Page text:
After the squash is done cooking, sprinkle some salt and pepper. To take it to the next level, brush some pure maple syrup on the cut sides, and roast for a few minutes until caramelized and bubbly. Brown sugar or honey can also be used instead of syrup.

Sprinkle some cinnamon, cardamom, nutmeg, or ginger for delicious autumn flavors. Or keep it savory with fresh herbs like chopped parsley, thyme, or chives on top, with melted butter or freshly grated parmesan cheese.

Selecting and storing

When buying acorn squash, pick one up and make sure the texture feels hard. It should also feel relatively heavy, which is a sign that it’s ripe and there is still moisture in its flesh. The skin will be dark green in color, with occasional orange blemishes.

Can you eat the skin?

Yes, the skin will become tender after roasting. Another way to enjoy the squash is to cut it into wedges after cutting it in half and roasting smaller portions. You can also eat it whole.

Can an acorn squash be peeled?

It’s a lot more difficult to peel a raw acorn squash than a butternut squash due to multiple ridges and dips on the surface. It’s best to cut the squash into long wedges or in between the ridges, then use a small knife to carefully cut off the thick skin.

From there, cut into smaller pieces or cubes. It’s a lot more work, but worthwhile if you want to add it to soups or stews. The flesh and skin separate effortlessly after roasting if you’re okay with larger pieces.

Ways to use acorn squash

Is acorn squash healthy?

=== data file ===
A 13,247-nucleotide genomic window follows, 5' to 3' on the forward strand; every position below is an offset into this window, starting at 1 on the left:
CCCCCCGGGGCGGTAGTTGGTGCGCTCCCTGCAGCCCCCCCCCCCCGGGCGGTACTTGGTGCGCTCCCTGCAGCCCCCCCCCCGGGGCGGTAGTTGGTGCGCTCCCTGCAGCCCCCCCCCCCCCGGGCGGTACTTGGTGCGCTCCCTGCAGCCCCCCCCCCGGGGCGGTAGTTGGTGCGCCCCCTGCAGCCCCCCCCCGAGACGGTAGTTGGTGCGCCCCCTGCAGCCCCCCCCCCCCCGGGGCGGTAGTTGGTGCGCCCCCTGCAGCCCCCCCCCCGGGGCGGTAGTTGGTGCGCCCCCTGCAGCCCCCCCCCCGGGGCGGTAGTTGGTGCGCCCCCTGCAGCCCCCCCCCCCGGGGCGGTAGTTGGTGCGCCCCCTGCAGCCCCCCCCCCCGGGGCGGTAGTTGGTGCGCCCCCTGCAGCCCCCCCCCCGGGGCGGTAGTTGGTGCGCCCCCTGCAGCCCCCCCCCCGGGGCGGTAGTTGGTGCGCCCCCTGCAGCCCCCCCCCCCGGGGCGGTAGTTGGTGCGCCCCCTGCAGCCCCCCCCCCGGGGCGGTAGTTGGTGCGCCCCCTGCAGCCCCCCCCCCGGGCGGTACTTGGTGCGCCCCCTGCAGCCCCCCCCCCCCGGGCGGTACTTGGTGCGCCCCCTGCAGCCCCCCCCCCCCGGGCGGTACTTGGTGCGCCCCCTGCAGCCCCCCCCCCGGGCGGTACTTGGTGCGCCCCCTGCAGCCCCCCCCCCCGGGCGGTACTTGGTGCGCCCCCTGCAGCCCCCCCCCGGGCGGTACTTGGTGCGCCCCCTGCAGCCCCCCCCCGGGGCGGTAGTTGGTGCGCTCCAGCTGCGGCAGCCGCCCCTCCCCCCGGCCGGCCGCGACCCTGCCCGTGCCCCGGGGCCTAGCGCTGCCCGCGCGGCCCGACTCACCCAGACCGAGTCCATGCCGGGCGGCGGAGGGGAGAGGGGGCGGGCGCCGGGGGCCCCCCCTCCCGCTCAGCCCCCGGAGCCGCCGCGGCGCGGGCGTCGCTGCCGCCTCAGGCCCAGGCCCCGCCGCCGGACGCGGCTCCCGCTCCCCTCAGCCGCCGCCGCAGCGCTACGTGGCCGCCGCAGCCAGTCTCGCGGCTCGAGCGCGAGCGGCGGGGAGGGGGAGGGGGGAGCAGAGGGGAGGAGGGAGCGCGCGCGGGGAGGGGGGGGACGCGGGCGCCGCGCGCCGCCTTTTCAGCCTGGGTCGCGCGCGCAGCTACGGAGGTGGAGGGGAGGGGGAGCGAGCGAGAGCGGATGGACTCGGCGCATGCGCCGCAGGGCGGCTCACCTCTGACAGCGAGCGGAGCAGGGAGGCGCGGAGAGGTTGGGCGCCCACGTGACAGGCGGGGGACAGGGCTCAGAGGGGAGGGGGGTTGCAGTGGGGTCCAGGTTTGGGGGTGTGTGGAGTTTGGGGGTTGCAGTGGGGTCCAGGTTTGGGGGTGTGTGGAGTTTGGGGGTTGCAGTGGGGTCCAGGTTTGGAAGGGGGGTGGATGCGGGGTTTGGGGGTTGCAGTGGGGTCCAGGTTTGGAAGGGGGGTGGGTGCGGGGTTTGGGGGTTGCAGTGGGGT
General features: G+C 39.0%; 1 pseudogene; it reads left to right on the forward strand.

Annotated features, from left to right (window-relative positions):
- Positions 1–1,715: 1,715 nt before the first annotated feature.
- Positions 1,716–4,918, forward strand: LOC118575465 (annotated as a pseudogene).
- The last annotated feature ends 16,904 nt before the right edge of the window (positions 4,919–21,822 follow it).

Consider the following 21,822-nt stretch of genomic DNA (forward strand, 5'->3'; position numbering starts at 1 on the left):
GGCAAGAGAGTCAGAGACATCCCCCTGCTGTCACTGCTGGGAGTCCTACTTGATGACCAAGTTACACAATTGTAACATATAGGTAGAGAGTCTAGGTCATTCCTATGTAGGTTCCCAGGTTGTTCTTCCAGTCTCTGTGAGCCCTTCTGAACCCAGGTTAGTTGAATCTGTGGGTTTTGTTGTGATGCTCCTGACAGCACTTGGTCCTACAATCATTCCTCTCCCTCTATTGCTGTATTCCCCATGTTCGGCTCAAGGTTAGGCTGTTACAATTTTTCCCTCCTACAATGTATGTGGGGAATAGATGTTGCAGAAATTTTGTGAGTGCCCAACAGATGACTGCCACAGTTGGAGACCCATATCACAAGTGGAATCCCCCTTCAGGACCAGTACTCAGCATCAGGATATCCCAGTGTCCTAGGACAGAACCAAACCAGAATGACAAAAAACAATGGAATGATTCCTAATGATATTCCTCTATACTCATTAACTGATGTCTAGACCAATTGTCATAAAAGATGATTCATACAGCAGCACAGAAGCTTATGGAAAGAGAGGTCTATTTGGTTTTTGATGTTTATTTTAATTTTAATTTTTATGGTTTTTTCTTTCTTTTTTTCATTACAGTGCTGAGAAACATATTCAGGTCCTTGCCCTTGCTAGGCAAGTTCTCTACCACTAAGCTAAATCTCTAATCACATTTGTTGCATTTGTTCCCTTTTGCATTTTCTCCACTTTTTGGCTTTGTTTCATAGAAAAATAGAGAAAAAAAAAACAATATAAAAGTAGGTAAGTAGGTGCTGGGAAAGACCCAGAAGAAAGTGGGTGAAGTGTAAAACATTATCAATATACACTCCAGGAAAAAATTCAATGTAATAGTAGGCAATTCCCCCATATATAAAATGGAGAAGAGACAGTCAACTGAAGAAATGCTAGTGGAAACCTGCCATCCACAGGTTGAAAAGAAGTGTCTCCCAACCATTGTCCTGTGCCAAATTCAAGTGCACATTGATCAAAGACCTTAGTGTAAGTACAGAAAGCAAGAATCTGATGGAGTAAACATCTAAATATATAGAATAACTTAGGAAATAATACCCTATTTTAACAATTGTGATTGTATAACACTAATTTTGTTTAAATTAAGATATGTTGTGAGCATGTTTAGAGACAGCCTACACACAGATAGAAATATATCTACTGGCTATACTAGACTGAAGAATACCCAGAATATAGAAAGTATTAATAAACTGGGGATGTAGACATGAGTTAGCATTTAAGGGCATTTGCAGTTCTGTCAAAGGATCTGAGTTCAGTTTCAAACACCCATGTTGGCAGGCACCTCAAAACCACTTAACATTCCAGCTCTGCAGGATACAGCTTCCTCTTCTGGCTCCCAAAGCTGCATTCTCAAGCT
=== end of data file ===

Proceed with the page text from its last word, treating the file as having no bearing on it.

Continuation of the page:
Not only is it tasty and cute, but it’s also got some impressive nutritional stats! According to the USDA National Nutrient Database, one cup (205g) serving of cubed baked acorn squash delivers just 115 calories, 0.29 grams of fat, 29.89 grams of total carbohydrates, 9 grams of fiber, and 2.30 grams of protein. You’ll also get a good amount of vitamin A, niacin, and C, and minerals like calcium, iron, magnesium, and potassium.

Recipe Science

Add salt after roasting

The reason why I don’t salt the flesh before roasting is because I want it to brown and not steam. Salt draws out the water from inside the cut cell walls of the vegetable and brings it to the surface. If there is too much moisture on the surface as it cooks, those desirable roasted notes won’t be as intense.

How to Cook Acorn Squash

Learn how to cook acorn squash by roasting it in the oven with this tutorial that demonstrates safe cutting and maximizing the flavor of this vegetable.
4.85 from 26 votes
Prep Time20 minutes
Cook Time50 minutes
Total Time1 hour 10 minutes
Servings 8 servings
Course Side
Cuisine American

Ingredients 
 

  • 2 acorn squash, about 2 pounds each
  • 3 tablespoons olive oil
  • kosher salt, for seasoning
  • black pepper, for seasoning
  • 2 tablespoons maple syrup, optional
  • 1 teaspoon chopped parsley

Instructions 

  • Set the oven rack to the center position and preheat to 400ºF (204ºC).